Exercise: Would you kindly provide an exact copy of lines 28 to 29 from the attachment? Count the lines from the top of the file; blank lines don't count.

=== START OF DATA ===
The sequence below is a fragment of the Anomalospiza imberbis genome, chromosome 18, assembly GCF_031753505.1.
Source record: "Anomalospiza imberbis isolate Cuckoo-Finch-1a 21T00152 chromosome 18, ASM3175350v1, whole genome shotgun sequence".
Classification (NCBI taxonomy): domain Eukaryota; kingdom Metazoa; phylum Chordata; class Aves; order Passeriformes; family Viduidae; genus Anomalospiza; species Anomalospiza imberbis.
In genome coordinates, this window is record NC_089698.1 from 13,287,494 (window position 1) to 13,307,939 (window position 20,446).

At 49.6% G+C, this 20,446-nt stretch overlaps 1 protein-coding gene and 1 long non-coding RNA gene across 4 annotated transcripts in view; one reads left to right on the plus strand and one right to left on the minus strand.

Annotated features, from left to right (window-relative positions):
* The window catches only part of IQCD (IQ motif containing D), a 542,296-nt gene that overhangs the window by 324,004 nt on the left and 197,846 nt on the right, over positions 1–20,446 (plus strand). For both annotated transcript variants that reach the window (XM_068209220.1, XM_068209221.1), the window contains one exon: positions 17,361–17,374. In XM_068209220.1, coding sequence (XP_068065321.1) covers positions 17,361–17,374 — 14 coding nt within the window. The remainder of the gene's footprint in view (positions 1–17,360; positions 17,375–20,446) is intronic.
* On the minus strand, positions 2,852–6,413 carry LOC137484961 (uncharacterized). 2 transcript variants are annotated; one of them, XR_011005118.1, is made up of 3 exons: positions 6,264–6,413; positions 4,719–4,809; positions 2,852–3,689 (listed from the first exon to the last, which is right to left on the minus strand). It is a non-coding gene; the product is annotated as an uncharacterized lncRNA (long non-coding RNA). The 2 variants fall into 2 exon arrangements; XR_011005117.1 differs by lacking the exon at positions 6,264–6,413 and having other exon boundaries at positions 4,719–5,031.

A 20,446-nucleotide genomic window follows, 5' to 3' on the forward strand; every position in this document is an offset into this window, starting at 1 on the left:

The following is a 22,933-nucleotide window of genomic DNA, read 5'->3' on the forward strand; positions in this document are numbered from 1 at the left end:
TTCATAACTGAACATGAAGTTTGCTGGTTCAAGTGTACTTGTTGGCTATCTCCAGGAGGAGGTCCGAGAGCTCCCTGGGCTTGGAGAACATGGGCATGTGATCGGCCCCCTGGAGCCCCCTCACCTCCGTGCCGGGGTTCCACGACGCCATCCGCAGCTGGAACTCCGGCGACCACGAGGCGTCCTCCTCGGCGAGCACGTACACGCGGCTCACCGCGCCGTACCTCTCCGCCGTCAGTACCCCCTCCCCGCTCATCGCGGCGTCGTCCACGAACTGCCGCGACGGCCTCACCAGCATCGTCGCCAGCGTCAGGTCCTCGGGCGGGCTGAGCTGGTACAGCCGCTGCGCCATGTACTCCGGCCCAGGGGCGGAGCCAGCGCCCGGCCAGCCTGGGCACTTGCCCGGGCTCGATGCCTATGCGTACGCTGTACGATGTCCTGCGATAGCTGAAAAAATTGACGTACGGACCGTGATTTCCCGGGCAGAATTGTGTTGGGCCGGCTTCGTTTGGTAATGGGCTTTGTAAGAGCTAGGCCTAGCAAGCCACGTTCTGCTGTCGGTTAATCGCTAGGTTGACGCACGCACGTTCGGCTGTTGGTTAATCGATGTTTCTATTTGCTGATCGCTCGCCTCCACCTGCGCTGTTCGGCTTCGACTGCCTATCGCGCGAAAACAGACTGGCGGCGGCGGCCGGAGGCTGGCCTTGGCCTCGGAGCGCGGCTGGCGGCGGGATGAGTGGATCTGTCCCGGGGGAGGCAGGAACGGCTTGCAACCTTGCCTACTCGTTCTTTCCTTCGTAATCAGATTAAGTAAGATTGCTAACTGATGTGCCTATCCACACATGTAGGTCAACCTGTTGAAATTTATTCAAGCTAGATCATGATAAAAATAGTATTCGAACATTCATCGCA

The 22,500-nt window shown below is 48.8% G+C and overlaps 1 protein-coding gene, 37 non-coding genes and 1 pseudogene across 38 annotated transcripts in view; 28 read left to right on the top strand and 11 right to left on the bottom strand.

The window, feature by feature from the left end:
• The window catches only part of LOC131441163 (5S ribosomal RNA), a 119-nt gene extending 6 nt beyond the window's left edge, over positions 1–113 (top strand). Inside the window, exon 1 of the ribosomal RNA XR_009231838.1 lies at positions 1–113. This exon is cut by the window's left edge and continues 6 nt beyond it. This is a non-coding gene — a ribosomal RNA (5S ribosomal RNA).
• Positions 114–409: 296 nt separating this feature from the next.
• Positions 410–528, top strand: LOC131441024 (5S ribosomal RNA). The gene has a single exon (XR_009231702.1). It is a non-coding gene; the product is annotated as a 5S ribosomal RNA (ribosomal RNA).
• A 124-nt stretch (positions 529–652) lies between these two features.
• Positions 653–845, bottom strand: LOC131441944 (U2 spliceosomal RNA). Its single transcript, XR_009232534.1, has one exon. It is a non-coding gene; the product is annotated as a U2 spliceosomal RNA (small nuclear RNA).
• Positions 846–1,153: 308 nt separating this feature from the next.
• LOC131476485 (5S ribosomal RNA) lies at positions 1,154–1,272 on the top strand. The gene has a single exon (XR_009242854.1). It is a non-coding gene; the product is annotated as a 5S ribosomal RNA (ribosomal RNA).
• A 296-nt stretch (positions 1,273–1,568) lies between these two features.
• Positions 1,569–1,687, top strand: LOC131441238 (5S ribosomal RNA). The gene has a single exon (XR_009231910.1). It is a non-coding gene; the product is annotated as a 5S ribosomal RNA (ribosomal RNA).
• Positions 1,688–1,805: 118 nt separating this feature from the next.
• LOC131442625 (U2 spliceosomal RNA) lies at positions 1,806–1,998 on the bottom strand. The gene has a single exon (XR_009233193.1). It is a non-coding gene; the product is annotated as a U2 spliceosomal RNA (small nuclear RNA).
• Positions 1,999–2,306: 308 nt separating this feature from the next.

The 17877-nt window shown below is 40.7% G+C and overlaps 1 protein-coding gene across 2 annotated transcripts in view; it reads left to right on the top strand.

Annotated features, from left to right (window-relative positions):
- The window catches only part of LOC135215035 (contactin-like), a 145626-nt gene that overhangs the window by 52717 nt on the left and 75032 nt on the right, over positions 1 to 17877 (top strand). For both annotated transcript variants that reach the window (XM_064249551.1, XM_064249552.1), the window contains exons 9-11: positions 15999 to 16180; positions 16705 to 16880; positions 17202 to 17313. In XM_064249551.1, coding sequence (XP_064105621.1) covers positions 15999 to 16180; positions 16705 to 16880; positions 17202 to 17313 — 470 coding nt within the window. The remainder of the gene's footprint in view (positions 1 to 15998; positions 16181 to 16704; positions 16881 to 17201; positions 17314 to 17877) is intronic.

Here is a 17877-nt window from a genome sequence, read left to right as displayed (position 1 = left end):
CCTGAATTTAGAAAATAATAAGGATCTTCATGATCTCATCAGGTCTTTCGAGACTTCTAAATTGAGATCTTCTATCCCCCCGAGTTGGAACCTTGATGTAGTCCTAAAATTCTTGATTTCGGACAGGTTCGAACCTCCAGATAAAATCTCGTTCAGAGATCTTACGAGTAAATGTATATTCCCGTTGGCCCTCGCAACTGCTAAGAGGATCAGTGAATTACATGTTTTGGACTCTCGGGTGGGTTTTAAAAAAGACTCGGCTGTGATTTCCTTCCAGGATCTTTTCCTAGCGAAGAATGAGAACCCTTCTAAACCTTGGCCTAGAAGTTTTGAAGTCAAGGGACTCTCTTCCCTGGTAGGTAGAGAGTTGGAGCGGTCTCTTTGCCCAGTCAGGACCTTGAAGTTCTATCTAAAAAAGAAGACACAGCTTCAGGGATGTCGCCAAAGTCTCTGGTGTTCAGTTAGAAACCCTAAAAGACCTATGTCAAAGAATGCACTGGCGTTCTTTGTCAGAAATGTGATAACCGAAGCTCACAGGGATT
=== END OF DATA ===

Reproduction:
- The window catches only part of LOC135215035 (contactin-like), a 145626-nt gene that overhangs the window by 52717 nt on the left and 75032 nt on the right, over positions 1 to 17877 (top strand). For both annotated transcript variants that reach the window (XM_064249551.1, XM_064249552.1), the window contains exons 9-11: positions 15999 to 16180; positions 16705 to 16880; positions 17202 to 17313. In XM_064249551.1, coding sequence (XP_064105621.1) covers positions 15999 to 16180; positions 16705 to 16880; positions 17202 to 17313 — 470 coding nt within the window. The remainder of the gene's footprint in view (positions 1 to 15998; positions 16181 to 16704; positions 16881 to 17201; positions 17314 to 17877) is intronic.

Here is a 17877-nt window from a genome sequence, read left to right as displayed (position 1 = left end):